Martina Cullen

Dividing an ‘audience’

Dividing an ‘audience’: the role of reader as a geographically grounded subject in Postcolonial literature

The word ‘audience’, when examined with the use of a dependable thesaurus or dictionary does not so much lead us to an explanation of the term itself, but gives us a fine example of the diversification of meaning within this term.  On the one hand, w e encounter words like ‘crowd’, ‘congregation’ (words that seemingly represent the collective experience of the audience), on the other hand, we encounter words like ‘hearers’ and ‘witnesses’ (which distinguish the sensory acts of a particular audience).   From a Postcolonial perspective, the issue of this particular audience, or in other words, for whom the Postcolonial artist is writing for, also leads to an identifiable diversification of readership, or as I have previously termed it, the ‘audience’[1].  Shaija Sharma has observed, with distinct reference to Salman Rushdie, that his readers are prone to segregation in terms of their particular response to the same text.  For the East, his use of word play and political satire are more important than any other element of his literature. For the West, his use of Magic Realism[2] is somewhat more enhancing.  Using the work of Arundhati Roy, Rohinton Mistry and Salman Rushdie, I will examine how reader response to these particular authors coagulates in relation to geographical placement, and how the Postcolonial artist, being fully aware of the fact that they write for not one but for multiple audiences, uses several different devices so that their literature can be absorbed by the multitude rather than the singular or secular. In one text then, we could say that both East and West prioritise different meanings.  I will also examine the issue of language within a Postcolonial framework in this paper.  Roy, Mistry and Rushdie are all writers of Indian origin, but are also part of a wider cultural identity.  With particular reference to Rushdie, he is constantly aggravated by the attempt of the media and others to categorise his own identity: ‘[S]o what now?  ‘British-resident Indo-Pakistani writer?’’ (Imaginary Homelands 67).  In this paper, I hope to prove that the postcolonial writer has the ability to provoke two very different reader reactions from their work, and that this is dependent on the readers’ geographical placement.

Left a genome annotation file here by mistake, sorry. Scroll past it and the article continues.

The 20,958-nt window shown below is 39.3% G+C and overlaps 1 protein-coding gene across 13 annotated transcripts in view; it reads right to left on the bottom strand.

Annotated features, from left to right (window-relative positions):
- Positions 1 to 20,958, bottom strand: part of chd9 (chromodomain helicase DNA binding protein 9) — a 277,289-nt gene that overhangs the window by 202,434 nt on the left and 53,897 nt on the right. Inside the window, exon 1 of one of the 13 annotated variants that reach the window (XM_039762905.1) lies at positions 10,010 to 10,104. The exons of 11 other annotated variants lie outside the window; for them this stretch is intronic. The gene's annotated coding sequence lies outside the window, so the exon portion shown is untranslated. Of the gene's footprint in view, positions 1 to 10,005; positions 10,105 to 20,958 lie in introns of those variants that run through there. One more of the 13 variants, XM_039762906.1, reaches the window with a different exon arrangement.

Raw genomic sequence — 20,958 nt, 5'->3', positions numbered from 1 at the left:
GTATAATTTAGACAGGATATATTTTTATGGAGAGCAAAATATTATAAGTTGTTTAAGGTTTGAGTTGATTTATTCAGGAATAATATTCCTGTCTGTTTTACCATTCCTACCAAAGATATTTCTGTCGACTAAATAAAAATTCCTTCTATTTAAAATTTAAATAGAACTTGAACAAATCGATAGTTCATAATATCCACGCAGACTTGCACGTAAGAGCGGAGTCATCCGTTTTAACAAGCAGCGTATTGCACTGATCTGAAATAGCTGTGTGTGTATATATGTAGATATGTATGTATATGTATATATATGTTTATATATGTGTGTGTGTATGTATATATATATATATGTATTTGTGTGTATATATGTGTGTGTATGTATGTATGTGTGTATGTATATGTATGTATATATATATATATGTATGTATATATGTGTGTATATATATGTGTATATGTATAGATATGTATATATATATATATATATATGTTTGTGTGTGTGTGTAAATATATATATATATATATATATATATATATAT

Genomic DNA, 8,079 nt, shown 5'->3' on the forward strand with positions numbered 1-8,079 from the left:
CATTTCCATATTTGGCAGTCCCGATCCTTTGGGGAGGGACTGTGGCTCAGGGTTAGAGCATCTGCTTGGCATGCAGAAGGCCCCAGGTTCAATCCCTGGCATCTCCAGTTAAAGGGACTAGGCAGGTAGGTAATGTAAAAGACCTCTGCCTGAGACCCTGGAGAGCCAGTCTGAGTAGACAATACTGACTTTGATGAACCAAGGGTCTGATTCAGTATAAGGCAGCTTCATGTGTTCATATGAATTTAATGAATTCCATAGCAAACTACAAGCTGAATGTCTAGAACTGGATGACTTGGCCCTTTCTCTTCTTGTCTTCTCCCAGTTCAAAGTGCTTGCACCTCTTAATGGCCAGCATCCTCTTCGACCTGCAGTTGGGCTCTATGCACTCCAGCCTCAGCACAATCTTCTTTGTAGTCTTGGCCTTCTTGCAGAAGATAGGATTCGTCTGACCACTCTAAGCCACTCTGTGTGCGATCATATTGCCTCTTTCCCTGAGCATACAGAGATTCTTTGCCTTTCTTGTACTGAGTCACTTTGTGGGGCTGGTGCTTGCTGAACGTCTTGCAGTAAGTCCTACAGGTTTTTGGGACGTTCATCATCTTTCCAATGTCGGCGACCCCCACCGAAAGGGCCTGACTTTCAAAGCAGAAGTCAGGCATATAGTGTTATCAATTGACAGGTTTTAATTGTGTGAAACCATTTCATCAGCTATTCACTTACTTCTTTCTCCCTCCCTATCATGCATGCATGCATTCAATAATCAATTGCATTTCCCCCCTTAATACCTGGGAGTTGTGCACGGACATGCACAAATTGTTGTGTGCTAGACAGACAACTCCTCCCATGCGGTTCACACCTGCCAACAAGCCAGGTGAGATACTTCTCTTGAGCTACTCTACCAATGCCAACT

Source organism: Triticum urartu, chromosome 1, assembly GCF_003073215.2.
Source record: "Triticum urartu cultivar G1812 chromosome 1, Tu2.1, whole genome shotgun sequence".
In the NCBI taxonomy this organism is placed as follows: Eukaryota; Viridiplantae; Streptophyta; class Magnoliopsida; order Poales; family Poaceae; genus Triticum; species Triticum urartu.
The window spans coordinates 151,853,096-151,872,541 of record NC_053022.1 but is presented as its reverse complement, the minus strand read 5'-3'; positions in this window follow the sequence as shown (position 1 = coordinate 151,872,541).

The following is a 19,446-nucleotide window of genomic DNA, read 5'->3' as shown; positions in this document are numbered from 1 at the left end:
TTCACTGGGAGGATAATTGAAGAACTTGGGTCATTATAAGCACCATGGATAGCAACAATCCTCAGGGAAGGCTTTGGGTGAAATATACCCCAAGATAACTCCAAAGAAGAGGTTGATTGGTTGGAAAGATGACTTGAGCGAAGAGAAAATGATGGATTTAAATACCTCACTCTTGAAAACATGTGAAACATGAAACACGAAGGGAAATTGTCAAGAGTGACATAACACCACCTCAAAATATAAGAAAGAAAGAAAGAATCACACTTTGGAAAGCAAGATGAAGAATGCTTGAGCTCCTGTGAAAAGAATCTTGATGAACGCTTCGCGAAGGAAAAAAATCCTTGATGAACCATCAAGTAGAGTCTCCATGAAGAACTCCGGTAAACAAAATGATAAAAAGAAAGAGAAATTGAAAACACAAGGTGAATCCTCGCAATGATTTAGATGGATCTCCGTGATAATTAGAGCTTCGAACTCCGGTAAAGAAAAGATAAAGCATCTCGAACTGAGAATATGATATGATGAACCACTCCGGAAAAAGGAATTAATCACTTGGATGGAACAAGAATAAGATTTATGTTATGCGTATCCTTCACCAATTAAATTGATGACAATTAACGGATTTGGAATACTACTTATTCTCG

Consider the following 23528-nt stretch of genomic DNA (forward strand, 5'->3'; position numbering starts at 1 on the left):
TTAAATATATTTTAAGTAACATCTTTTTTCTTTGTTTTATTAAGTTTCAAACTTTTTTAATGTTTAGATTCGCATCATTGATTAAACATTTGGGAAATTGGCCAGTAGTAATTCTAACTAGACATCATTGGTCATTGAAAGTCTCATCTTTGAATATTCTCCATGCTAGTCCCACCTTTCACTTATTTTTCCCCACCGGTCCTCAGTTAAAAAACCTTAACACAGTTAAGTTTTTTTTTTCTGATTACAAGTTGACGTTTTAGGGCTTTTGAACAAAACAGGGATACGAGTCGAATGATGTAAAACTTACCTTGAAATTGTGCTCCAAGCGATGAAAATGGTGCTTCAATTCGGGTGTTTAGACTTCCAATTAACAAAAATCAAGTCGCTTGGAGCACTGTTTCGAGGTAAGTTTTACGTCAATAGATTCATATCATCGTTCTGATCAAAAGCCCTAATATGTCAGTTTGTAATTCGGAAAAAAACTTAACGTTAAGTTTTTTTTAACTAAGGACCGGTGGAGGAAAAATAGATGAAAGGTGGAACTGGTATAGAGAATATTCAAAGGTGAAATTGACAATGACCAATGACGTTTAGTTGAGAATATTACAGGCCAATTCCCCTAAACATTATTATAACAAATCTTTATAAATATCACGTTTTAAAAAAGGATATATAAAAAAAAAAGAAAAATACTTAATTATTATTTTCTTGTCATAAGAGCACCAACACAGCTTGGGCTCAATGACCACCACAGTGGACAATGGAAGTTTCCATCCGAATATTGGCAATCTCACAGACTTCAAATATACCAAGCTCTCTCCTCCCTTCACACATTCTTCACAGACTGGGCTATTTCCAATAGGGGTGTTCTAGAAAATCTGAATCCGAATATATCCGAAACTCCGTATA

[1] Although I may seem to jump between definitions of ‘audience’ and ‘readership’ in a somewhat lucid manner, I will clarify my own definitions and distinctions between the two in due time.

[2] Magic Realism: the combination of the magnificent and the mundane.  A common literary device used by the postcolonial artist, most famously Gabriel Garcia Marquez among others, in an effort to portray the imaginary capabilities of the human being in a realistic, everyday setting.

Making Books, Shaping Readers

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